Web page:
How to Experience Grief & Joy Privately on Facebook in 3 Steps

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You know that thing where Facebook can be really weird? I have a story about that.

I scrolled through old Facebook messages recently in order to mute and archive them.

I face a deadline this week, and I want to make sure I reach it. A lot rides on it – in my own head, at least – although God probably knows better than I do. (“Gee, thanks, Rach, for the vote of confidence,” God says … probably …)

For reals: God knows what is going to happen with the deadline and whether my effort will come to fruition. He knows whether I will enter a new stage after it passes.

But, I don’t know the outcome yet. And I have a lot of work to do in all areas of life right now. Especially grieving.

In case no one has mentioned this to you or in case you haven’t experienced loss yourself, let me enlighten you: Grief is painful. Getting through it takes hard work. You have to make a lot of conscious choices. There is a sort of who, what, when, where and how process to follow, but it isn’t often linear. Many people do not know grief has five unruly stages but there is a process to follow to help bring healing. It's called self-kindness and self-awareness. And we don't usually get there alone.

This idea of stages resonates with me as a writer and journalist. I understand words are unwieldy. And so are emotions.

Right now, in this stage, you are reading this to find out how to grieve, privately, on social media. Specifically on Facebook, The Big One.

I don't have all the answers. I hope to share three helpful steps today. You will discover more.

To grieve privately on Facebook:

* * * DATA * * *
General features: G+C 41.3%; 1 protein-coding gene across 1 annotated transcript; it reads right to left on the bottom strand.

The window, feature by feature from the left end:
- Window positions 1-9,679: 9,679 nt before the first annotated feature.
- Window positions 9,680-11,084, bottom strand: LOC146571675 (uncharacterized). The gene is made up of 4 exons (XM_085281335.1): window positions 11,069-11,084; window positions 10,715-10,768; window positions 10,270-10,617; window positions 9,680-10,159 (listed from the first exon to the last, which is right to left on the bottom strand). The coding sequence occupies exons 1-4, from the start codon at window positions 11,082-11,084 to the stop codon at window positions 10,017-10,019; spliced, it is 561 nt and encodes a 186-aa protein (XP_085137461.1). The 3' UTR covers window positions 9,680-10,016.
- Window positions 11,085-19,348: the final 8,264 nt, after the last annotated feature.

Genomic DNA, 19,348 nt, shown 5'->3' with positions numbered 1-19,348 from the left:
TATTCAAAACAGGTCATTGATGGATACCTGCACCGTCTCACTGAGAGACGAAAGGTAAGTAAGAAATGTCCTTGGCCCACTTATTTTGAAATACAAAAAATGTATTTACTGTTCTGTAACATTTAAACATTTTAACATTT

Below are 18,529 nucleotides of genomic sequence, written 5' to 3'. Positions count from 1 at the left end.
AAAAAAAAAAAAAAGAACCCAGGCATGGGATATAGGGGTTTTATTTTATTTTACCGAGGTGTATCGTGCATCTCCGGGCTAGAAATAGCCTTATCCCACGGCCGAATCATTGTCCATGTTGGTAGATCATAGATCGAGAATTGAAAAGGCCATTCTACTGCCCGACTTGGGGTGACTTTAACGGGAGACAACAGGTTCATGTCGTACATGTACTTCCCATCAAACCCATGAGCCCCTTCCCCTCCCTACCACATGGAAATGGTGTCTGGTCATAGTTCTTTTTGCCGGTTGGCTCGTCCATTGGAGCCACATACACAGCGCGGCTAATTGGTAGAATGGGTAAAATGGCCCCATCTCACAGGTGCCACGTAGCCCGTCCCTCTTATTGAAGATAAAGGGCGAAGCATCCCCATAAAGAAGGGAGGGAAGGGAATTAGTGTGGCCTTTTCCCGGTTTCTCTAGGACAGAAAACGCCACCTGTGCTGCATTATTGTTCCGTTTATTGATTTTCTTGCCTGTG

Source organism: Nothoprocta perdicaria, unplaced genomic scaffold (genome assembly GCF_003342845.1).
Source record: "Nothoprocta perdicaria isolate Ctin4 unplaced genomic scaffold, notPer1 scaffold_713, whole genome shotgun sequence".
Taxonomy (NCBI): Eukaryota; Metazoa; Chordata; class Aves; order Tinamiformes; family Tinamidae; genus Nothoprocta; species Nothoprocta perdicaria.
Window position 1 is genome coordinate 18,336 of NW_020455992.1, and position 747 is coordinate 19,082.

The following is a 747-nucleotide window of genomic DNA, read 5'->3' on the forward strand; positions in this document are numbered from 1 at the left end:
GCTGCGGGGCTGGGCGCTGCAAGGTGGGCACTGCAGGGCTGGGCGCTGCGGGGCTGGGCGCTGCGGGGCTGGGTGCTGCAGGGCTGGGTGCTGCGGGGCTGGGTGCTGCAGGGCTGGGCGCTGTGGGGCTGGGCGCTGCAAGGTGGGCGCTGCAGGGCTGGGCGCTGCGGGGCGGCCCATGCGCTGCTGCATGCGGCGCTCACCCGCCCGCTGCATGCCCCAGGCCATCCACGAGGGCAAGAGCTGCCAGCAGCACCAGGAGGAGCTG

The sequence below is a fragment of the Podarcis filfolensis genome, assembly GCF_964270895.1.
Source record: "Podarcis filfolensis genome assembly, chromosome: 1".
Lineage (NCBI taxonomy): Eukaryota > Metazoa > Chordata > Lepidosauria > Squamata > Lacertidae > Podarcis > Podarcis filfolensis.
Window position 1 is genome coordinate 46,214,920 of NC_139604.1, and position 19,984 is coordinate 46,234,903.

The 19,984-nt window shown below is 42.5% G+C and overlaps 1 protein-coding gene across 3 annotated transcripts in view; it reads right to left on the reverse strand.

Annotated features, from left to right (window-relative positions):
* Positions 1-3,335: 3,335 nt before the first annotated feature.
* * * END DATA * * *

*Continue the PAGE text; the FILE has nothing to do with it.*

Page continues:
1. Let yourself look at your old Facebook messages. Do it when you have time, not when someone is expecting something from you or when you owe yourself something else. Set aside time when you won’t be interrupted. Minimize distractions. Go through your list of messages.

2. Archive your outdated chats. Go into the “See All” messages mode. There is a scroll bar on the left side of the page. It shows your recent conversations in a list. Next to each name/group of names in the thread, on the right, there is a small black “x.” It appears when you hover over it with the cursor. The “x” is a powerful tool. Pressing the “x” will wave a magic wand over the thread. It doesn’t delete it; it just saves it out of sight. It “archives” the message. You can find it later if you want to keep it.

3. Archive as many as you can handle. I did this for a practical reason the other day – cutting down on notifications – and I found myself blown away by the emotions that welled up. I saw threads from two people – one an uncle and one a mentor – who died within the past three years but have "alive" social profiles. I saw threads from friends who have exited my life for various reasons but are alive in the flesh. I saw TONS of family threads. I saw my best friends’ names pop up as I kept hitting the “x” without pausing between page loads. It was a cathartic experience. I cried. Alone. In my study.

Archiving these chats became a new way to look at my life. I began to see my grief is real. It is there, underneath my difficult-to-achieve functionality. It is not bad or good, it just IS. And in order to deal with it, I have to notice it.

I also noticed I have a lot more friends than I sometimes realize. It’s a big support network.

Hopefully, noticing this will lead to the final stage of grief: acceptance.

Read about the Elisabeth K├╝bler-Ross "five stages of grief" model here.

I would love to find out whether you plan to try or already tried this practice of archiving old Facebook chats. If so, what did you learn? Did anything surprise you? Did you rediscover something you already knew? If so, congratulate yourself. Give yourself a hug. You, my friend, are the Holy Grail of personhood. You are Self-Aware.

I look forward to bonding over our shared griefs and joys. Life can knock us down. But because we live on this planet, and we aren't islands, we ought to help each other up. It's the least we can do.

I often blog on mental health issues. Read posts on depression here and anxiety here.


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2 comments:

Alan Blanchard said...

Thanks for sharing this tip on archiving ... great idea!

Rachel E. Watson said...

Thanks for reading. Hope you or someone you know might find it useful. :)